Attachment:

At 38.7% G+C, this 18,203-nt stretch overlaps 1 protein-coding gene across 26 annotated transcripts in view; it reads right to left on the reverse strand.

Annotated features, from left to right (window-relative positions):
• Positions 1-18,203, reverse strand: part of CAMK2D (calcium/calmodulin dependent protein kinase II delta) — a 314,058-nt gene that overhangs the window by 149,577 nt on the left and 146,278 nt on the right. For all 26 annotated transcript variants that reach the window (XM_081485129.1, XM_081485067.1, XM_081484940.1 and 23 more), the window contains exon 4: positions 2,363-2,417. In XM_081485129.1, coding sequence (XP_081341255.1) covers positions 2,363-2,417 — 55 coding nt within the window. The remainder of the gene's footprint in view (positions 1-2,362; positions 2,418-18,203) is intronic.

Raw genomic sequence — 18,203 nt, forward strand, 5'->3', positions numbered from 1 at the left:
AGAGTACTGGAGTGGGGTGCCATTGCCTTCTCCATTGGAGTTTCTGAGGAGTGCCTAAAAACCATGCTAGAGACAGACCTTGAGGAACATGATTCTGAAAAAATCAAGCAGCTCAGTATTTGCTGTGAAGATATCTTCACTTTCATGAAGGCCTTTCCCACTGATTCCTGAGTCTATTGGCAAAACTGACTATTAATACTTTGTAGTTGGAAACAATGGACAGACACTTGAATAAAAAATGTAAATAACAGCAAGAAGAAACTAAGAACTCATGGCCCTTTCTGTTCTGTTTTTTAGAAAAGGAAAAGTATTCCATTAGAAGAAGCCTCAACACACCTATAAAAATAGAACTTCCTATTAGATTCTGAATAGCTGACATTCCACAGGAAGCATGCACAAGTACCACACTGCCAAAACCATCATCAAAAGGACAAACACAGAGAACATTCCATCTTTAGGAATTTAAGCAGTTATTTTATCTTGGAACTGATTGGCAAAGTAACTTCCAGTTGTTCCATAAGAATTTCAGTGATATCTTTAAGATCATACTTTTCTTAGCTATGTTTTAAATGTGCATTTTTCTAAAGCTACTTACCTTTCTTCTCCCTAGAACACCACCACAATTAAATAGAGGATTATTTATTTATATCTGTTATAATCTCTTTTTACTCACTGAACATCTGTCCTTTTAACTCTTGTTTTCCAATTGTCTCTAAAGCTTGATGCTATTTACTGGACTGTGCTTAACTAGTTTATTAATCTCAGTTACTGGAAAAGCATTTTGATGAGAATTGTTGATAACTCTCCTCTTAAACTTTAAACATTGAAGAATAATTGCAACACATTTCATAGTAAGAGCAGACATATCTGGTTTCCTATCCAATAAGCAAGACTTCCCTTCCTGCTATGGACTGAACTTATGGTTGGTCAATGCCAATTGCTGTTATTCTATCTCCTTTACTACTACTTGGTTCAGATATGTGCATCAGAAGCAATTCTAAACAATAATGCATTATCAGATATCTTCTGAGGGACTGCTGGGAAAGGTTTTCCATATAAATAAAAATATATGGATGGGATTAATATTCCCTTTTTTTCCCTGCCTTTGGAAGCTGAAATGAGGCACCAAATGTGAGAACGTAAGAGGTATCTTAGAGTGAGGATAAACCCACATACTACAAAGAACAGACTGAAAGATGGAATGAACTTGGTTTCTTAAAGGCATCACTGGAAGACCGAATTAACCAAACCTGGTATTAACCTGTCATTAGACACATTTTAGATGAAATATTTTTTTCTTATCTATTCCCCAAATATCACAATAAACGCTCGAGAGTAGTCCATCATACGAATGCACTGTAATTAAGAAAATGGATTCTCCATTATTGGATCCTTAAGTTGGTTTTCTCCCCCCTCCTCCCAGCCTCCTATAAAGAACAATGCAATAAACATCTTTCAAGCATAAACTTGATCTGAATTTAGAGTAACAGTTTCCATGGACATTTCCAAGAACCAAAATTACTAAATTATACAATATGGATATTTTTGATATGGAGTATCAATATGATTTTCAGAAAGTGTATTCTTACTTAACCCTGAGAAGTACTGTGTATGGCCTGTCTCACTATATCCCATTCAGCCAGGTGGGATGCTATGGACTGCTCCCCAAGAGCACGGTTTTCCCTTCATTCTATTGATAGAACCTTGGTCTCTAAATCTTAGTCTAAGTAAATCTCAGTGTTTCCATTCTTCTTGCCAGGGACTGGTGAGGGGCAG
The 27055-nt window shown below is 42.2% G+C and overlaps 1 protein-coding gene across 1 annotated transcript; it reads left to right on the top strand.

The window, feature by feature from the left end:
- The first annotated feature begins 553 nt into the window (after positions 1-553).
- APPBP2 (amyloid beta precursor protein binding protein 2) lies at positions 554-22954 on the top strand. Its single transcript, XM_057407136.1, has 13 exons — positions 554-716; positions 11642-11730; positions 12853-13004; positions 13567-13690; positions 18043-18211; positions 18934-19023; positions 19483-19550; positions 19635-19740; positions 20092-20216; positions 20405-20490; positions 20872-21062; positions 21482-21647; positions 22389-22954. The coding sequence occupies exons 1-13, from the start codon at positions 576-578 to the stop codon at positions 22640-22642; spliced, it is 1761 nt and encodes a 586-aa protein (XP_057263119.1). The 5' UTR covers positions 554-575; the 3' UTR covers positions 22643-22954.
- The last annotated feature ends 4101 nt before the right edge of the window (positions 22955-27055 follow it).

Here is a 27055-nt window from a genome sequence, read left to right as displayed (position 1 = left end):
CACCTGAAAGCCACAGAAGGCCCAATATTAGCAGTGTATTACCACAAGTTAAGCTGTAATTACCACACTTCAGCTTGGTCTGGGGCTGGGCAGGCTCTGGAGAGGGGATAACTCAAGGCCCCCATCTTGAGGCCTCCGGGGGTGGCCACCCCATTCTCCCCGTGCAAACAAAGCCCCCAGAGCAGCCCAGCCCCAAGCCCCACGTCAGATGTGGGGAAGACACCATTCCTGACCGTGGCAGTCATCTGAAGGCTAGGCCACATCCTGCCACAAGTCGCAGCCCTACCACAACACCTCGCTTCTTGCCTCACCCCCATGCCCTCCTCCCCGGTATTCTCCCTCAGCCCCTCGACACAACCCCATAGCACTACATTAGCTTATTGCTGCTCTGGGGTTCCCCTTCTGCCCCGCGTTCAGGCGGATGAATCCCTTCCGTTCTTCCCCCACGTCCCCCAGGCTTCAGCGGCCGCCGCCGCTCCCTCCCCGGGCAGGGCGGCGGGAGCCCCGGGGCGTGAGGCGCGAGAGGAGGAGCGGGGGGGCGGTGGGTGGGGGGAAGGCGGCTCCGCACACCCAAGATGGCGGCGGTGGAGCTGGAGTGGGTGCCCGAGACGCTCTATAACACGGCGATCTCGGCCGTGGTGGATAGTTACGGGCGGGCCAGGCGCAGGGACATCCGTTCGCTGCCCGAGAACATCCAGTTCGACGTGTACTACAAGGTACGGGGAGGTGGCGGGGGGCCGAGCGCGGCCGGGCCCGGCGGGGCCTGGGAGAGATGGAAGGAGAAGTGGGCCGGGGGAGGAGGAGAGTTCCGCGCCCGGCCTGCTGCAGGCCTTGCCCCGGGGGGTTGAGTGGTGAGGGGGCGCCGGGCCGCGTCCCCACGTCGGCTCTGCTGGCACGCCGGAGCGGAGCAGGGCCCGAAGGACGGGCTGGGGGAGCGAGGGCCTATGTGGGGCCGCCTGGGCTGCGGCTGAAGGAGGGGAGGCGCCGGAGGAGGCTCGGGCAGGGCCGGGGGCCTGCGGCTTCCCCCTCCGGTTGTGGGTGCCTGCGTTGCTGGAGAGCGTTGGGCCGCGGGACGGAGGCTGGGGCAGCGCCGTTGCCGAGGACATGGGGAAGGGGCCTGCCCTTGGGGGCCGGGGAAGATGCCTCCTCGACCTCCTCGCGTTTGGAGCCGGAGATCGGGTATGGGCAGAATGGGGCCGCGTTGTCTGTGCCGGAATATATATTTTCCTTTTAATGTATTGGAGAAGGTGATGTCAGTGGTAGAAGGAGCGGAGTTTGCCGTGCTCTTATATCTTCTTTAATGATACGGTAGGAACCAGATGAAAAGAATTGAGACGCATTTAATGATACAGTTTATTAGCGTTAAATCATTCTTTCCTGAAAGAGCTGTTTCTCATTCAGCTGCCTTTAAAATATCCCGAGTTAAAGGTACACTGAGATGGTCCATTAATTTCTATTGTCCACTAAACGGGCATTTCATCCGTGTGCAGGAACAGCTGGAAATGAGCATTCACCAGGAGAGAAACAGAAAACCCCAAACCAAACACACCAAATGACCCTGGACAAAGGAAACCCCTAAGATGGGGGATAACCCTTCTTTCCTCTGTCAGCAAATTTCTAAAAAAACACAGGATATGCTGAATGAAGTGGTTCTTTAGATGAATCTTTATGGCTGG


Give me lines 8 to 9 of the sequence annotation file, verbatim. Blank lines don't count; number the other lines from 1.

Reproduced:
- The first annotated feature begins 553 nt into the window (after positions 1-553).
- APPBP2 (amyloid beta precursor protein binding protein 2) lies at positions 554-22954 on the top strand. Its single transcript, XM_057407136.1, has 13 exons — positions 554-716; positions 11642-11730; positions 12853-13004; positions 13567-13690; positions 18043-18211; positions 18934-19023; positions 19483-19550; positions 19635-19740; positions 20092-20216; positions 20405-20490; positions 20872-21062; positions 21482-21647; positions 22389-22954. The coding sequence occupies exons 1-13, from the start codon at positions 576-578 to the stop codon at positions 22640-22642; spliced, it is 1761 nt and encodes a 586-aa protein (XP_057263119.1). The 5' UTR covers positions 554-575; the 3' UTR covers positions 22643-22954.